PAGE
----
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Prep 15 mins
Cook 45 mins
From Hell's Backbone Grill in Boulder, Utah (Population 180) via Delicious Living. This recipe was taught to Chef Black Spalding by a Navajo family living in Arizona's Canyon de Chelley. I reduced the recipe yield by three quarters and used one yellow fleshed nectarine and one white fleshed. I baked the crisp in a 6" round ovenproof mini-pie plate. To make this recipe vegan, substitute a suitable ingredient for the butter. If desired, the peach crisp can be served with a scoop of vanilla ice cream or a dollop of real whipped cream.
- 7 cups fresh peaches, peeled, pitted and sliced (approximately 10-12 peaches)
- 1⁄2 cup natural cane sugar (I used half cane sugar and half dark brown sugar)
- 1⁄4 cup unbleached flour
- 2 tablespoons fresh lemon juice
- 1 cup unbleached flour
- 2⁄3 cup finely ground yellow cornmeal
- 1⁄2 cup natural cane sugar
- 1⁄2 teaspoon salt
- 1⁄2 cup butter (very cold and cut into small pieces)
- 1⁄2 cup pine nuts
- Preheat oven to 375?.
- Butter or oil an 11x17-inch baking dish.
- Filling: In a medium bowl, combine peaches, sugar(s), flour, and lemon juice.
- Spread fruit mixture evenly in baking dish; set aside.
- Topping: In a medium bowl, mix together flour, cornmeal, sugar, and salt. Use a pastry blender to work the butter pieces into the dry ingredients so the mixture looks like coarse crumbs.
- Cover fruit evenly with topping.
- Set the baking dish on a baking sheet to catch any juices that spill over.
- Bake until fruit is bubbling, the peaches are fork tender and topping is golden in color, about 45 minutes. *Add* the pine nuts to the top of the crisp the final 5-10 minutes of baking.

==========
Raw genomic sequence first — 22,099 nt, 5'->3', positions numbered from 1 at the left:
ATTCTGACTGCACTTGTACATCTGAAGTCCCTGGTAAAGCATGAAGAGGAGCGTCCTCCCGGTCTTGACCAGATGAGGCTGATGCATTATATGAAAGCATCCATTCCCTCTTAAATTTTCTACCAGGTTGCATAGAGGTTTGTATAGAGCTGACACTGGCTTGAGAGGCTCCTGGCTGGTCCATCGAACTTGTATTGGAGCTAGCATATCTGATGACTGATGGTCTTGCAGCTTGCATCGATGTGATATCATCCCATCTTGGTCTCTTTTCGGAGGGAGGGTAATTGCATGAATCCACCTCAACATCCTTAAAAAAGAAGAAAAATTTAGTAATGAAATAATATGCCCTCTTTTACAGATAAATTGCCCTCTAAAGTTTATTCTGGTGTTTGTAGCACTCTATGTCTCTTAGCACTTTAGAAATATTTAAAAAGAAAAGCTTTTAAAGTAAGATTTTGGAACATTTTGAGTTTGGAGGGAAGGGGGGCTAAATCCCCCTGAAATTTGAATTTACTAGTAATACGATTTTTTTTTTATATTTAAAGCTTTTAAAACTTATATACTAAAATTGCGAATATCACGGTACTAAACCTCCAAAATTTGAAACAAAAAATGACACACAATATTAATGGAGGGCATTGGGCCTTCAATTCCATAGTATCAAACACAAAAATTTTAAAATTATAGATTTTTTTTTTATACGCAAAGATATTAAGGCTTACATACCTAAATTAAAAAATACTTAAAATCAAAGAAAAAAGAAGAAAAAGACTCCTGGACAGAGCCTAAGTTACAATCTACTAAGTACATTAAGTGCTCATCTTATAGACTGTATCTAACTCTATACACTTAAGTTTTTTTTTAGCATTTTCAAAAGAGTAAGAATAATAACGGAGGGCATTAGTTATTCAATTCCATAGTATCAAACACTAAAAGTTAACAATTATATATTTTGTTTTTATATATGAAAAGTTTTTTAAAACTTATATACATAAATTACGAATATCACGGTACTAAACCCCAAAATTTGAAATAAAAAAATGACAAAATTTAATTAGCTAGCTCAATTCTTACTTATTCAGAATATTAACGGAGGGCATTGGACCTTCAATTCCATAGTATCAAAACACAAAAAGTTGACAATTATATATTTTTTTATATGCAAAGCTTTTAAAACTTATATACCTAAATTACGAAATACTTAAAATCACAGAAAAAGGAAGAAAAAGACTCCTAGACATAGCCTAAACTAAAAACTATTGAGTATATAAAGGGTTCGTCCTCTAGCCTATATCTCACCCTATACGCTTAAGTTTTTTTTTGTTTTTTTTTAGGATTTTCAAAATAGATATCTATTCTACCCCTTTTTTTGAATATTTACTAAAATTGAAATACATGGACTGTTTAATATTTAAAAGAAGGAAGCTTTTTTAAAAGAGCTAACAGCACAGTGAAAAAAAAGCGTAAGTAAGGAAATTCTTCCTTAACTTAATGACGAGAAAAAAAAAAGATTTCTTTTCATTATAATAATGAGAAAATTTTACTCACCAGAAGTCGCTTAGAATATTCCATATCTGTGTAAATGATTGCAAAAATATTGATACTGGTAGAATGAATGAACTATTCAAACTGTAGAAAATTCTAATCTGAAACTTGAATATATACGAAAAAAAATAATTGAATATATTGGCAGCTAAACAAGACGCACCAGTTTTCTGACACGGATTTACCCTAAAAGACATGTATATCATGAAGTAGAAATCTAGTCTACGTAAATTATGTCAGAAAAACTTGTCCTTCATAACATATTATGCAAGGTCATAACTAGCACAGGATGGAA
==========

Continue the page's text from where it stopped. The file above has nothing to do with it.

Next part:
Don't you just hate it when you follow a recipe as it's written and it doesn't turn out? Somewhere between the cooking time, the amount of flour to thicken the peaches, and the cornmeal, things went badly awry. For one thing, "7 cups of sliced peaches" is a terribly inaccurate way to measure sliced peaches. It might work for other fruit, but peaches are too juicy. Also, 45 minutes in my oven wasn't nearly enough baking time. I gave it an extra 10 minutes and even that wasn't enough. The top part bubbled and it looked done, but the underneath was soup. Okay, not great but still edible...except for the fact that the yellow cornmeal makes the topping really, REALLY gritty. My family and I didn't like it at all. I have a hunch any self-respecting Navajo wouldn't like it either. In other words, there are better cobbler recipes out there. Don't waste your time on this one.<br/><br/>NOTE: After posting this comment, I would like to add that the recipe I used was printed in Relish magazine, which is an insert in my daily newspaper. In comparing the Relish recipe with this one, I see that there are differences. Specifically, the Relish recipe calls for more butter and sugar (too much, really), and it does not specify the use of finely ground yellow cornmeal, which, in itself, would make a huge difference. I have no idea which of these recipes is the original one from Hell's Backbone Grill and which is the imposter. Maybe they are both imposters. However, my years of baking experience tell me the recipe printed on this website is closer to the real deal than the Relish recipe with the same name.